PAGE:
Mostly whimsical reflections on life
The Boys of Summer return to the playing field soon, kindling fantasies in boys of all ages and all seasons.
Chicago Cub fans, for example, will fantasize of what could be if their beloved team in the pajama uniforms wins its opening day game and stands atop their division standings for one fleeting moment before the hope of spring yields to the usual disappointment and despair of summer.
Others take their fantasies more seriously and turn them into actual experiences. A good friend of mine made his dreams come true by attending the New York Yankees Fantasy Camp. He had the time of his life hanging around with Major League legends.
The camp wasn’t about learning how to slide or catch a fly ball with two hands. It was all about pretending to be a big leaguer a cooler place than your backyard. My friend recalls the game when he faced Hall-of-Famer Whitey Ford, who was the starting pitcher in eight World Series Game Ones.
Ford may be long of tooth, but the wiry Queens native can still pitch. After working the count on his first at-bat against Ford, my buddy slapped a hit into right field. Ford looked mad.
On my friend’s next at bat, Ford revealed his old competitive fire and threw his slow-poke version of a bean ball. That’s a memory – getting brushed back by a ticked-off Whitey Ford at a fantasy baseball camp. My friend still has the ball Ford threw at him.
My baseball fantasy camp took place in Denver when I was just 10 or 11. The Denver Bears in those days were New York Yankees AAA farm club. It was the team that sent Marvelous Marv Throneberry to the Bigs.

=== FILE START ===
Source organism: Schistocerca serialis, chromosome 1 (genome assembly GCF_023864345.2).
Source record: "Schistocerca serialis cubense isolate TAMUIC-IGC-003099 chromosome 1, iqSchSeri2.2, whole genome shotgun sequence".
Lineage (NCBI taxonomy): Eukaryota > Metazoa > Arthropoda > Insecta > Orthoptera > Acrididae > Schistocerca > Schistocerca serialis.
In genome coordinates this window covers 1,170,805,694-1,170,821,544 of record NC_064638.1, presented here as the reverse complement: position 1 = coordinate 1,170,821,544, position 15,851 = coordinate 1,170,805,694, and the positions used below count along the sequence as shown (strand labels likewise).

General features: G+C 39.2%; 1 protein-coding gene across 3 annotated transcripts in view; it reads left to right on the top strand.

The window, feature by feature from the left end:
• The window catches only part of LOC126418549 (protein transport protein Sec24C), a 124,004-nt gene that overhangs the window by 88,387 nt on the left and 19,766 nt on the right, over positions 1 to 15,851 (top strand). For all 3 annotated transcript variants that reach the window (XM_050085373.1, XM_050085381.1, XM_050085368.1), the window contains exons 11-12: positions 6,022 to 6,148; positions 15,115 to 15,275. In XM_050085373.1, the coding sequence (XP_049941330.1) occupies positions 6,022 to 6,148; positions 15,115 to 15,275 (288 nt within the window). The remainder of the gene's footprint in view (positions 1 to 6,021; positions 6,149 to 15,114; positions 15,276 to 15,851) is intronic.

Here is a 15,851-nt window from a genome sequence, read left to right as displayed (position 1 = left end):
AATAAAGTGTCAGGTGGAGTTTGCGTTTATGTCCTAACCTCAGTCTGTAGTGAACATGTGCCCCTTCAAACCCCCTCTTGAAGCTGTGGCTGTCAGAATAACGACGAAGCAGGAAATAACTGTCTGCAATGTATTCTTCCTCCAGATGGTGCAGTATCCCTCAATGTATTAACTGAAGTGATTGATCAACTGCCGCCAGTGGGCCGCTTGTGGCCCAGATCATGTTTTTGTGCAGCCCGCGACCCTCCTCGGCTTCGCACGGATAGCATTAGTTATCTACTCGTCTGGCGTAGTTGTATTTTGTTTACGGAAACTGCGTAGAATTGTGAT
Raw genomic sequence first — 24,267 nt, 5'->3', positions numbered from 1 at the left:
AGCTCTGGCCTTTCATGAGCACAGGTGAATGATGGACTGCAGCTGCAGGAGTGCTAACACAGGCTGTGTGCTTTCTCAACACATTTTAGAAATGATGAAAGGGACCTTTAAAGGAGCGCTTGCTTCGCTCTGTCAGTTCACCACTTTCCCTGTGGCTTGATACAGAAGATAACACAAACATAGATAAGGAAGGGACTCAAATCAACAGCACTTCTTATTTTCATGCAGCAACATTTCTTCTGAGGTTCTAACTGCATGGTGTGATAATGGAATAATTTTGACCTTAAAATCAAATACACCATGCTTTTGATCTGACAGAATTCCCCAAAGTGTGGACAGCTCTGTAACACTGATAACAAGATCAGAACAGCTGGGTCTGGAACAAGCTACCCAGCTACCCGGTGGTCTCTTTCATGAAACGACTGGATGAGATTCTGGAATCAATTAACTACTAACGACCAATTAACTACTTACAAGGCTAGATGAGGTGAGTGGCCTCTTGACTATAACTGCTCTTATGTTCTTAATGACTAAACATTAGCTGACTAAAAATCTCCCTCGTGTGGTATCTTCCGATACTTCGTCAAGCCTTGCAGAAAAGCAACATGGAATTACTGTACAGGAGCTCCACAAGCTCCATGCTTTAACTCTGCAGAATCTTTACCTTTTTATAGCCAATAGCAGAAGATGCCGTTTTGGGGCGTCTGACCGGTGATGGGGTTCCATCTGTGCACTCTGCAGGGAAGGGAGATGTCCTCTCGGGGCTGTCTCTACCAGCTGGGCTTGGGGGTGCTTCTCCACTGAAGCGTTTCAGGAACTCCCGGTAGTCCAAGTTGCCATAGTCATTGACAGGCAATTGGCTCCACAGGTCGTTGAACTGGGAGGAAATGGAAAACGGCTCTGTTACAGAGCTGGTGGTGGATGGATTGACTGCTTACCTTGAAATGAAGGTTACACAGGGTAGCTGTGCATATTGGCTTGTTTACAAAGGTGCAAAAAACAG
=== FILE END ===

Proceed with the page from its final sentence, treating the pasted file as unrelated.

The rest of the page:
The camp I attended featured Yankee utility infielder Billy Martin, who showed us kids how to play second base. He demonstrated the right stance, how to look ground balls into your glove and ways to read where batters would hit the ball. Then he shared his secrets on making the double play.
“Okay kids, if some hot shot slides into second base with his cleats up, you have to jump to get out of the way,” said a leaping Martin. “But if that guy does it twice, make sure when you jump that you land on his chest. Land with your knee right in the middle of his chest.” I faintly recall there was another word he used before “chest.”
Anyway, those of us listening intently to this “inside-the-lines” survival tactic began to worry when Martin added, “Let me show you.” Martin picked one hapless kid in our group, made him lie down next to second base and proceeded to demonstrate the jump-and-thud technique. Of course, he didn’t actually land on the kid’s chest, but none of us would have been surprised if he had. Billy seemed a little amped up.
It came as no surprise when later in his career Martin became the fiery manager of the Yankees, quarreling with umpires, shoving disrespectful players and feuding with owner George Steinbrenner. As we learned at second base, you never could tell when Martin was ready to jump on your chest.
So, when people tell me baseball is boring, I tell them they need more fantasy in their life. Baseball games move slowly enough to allow a lot of time to daydream.